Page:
Tag Archives: Sarah Parish

Mistresses: Return of the wine slurping whiners

So here we are, back again, with an opening in the tradition of Shirley Conran’s Lace, when Lili says to a group of women she has gathered, who were once bezzie mates, “Which of you bitches is my mother?” Not as good as that of course, nothing could be, but in the first episode of the new series of Mistresses we have a similar forced gathering of the coven by Katie (Sarah Parish) in which it becomes clear that none of the women is on speaking terms. Excellent fun. I think we can guess, boys and girls, that the palpable loathing has been caused by these women shagging husbands and/or lovers of their mates in any conceivable combination. Possibly every conceivable combination, that’s the fun of it. But anyhoo, just as the fourth witch arrives and says ‘this had better be good’, we get a ‘six months earlier’ strapline (should that have read ‘sex months earlier? I think so).

So, ‘six months previously’ we kick off with Trudi baking pastel coloured cupcakes night and day like a culinary dervish, neglecting unemployed accountant, now house husband, Richard (Patrick Baladi, regrettably lacking a bit of manly ooomph in this). At home with the laundry and squabbling teenage girls, he is being comforted by sometime high-flying consultant, now GP (who never actually seems to do any work, presumably because it would get in the way of her wine drinking) Katie (Parish). We see them cosily drinking wine and smoking on the step of Trudi’s house, where Baladi wins the award of  most atrocious portrayal of casual smoking by an evident non-smoker this year. These two are going to move from alcohol and nicotine to shagging soon too, you can tell. And so could Katie’s mum, Vivienne, played by Joanna Lumley, who arrives upon this scene and sees it for what it is.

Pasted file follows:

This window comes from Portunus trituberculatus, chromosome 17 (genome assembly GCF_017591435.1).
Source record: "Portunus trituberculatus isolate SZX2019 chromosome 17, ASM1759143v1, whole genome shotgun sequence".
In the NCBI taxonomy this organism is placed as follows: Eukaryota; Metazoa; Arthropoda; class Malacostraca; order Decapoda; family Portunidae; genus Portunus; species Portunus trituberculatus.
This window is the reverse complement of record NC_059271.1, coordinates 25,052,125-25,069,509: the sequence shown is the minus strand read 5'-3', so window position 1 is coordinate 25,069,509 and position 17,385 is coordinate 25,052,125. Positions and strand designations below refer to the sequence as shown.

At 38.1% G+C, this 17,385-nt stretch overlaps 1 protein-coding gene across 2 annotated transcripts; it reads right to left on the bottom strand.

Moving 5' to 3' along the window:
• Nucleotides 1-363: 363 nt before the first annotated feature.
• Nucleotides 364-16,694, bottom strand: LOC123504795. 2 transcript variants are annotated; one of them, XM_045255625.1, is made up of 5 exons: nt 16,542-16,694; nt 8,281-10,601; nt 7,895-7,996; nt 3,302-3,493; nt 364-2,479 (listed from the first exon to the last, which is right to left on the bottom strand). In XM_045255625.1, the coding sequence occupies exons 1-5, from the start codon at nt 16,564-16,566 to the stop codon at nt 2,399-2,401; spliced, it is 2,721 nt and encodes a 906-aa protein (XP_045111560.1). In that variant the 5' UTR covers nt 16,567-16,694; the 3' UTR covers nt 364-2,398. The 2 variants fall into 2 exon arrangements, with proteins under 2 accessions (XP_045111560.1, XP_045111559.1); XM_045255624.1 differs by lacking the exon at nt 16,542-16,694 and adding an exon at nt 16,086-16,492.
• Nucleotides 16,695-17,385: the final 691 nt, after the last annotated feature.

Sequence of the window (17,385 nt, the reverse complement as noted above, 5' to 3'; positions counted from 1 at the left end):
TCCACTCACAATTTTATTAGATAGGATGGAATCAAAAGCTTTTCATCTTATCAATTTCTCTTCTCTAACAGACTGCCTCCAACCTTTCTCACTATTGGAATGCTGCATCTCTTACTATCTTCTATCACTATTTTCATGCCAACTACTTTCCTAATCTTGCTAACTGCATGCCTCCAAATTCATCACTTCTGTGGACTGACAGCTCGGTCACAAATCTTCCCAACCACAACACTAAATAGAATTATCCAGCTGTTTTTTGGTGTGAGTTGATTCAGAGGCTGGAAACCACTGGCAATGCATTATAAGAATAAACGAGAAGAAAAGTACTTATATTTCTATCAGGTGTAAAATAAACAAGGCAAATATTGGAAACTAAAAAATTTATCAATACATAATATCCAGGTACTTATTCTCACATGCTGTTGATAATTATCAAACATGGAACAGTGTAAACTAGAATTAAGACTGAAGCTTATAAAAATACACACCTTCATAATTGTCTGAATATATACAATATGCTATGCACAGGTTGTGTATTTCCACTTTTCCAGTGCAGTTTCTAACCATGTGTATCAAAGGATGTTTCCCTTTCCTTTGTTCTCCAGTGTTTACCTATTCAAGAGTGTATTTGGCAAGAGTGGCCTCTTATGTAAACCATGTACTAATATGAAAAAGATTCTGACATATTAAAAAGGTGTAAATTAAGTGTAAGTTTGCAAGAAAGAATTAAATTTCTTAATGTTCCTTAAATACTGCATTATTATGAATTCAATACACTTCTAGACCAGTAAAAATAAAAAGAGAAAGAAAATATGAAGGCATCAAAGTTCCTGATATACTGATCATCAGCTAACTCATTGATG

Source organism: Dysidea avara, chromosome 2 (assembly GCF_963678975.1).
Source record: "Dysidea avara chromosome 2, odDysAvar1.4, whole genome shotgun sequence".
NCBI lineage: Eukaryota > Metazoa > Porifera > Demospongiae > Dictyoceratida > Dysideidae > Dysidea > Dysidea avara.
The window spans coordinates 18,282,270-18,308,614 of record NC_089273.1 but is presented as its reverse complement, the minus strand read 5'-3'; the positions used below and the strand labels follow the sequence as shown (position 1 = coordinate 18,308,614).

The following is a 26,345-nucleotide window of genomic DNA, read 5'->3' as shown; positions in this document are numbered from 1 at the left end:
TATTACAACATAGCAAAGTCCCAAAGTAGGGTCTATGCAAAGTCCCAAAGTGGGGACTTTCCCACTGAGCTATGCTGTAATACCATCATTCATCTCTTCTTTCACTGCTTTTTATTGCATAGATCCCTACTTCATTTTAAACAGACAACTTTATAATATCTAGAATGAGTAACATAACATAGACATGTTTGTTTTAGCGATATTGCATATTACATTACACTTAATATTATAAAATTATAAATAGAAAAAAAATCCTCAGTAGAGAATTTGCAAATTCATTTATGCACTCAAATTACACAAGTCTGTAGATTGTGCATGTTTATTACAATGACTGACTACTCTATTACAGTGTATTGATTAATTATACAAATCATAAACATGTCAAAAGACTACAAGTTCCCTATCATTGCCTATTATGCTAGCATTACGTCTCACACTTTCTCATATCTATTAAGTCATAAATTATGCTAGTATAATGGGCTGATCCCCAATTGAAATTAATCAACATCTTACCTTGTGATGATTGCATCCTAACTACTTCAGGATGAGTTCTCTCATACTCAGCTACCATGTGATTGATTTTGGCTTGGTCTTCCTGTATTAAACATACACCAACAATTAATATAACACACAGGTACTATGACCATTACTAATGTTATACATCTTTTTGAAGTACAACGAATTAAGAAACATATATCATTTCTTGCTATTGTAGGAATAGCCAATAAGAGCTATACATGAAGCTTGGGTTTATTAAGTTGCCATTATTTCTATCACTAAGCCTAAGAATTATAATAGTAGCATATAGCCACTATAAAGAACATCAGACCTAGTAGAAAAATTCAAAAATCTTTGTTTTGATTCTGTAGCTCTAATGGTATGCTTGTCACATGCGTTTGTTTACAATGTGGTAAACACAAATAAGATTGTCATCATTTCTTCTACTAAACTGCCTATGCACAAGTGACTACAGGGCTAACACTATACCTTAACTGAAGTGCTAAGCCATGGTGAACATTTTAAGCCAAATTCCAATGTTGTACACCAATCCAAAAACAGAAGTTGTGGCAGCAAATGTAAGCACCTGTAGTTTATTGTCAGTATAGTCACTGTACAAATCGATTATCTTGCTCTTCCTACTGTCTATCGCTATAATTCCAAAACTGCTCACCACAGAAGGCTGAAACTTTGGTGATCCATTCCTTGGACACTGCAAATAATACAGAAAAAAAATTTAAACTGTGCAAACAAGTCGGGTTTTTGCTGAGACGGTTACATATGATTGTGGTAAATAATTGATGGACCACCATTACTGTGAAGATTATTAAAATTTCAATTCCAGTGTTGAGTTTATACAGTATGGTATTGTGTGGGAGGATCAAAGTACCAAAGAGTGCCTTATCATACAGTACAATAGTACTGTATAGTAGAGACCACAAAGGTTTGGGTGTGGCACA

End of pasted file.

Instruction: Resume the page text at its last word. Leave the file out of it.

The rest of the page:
Lovely to see Joanna Lumley, who always looks like she could drink any of these women under the table and emerge with her hair perfectly coiffed. She, we discover, has returned from one of many of her mature ‘gap years’ with a new boyfriend in tow (Dale) and plans to sell the family house to buy a ranch with him near Cape Town.

In another corner, we have Jess (Conn) failing to get pregnant, with financial troubles with IVF looming. Sorry to be such a kill-joy, but infertility is always such a downer. I know, in the real world, it’s a serious and awful thing people have to undergo, but in this show, I’m not interested in reality. I want things to be as frothy as silly as pink Lambrusco.

Finally, we have Siobhan (Brady) and now three-year old daughter Elsa awaiting the arrival of Elsa’s daddy, Siobhan’s one time office shag-buddy, Dominic. Who, it transpires, has recently got engaged to a new blonde, despite Siobhan clearly harbouring hopes that their saucy shenanigans against the photocopier might be about to be rekindled.

So, in short, we’re kicking off with a fair amount of angst, alcohol and baked goods and not a lot of sex. Do buck up in episode 2, ladies, you’ve six months worth of betrayal and pregnancy tests to pack in.

Posted by Inkface

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Twatbox: Amanda Holden

I had no problem with Amanda Holden as an actor. She did bitchy very well, and I liked her very much as Mia in the entertaining hairdressing drama Cutting It opposite Sarah Parish. The women out-shone the men in it, and in the weekly  battle of the clippers, they were equals. It was a fair fight.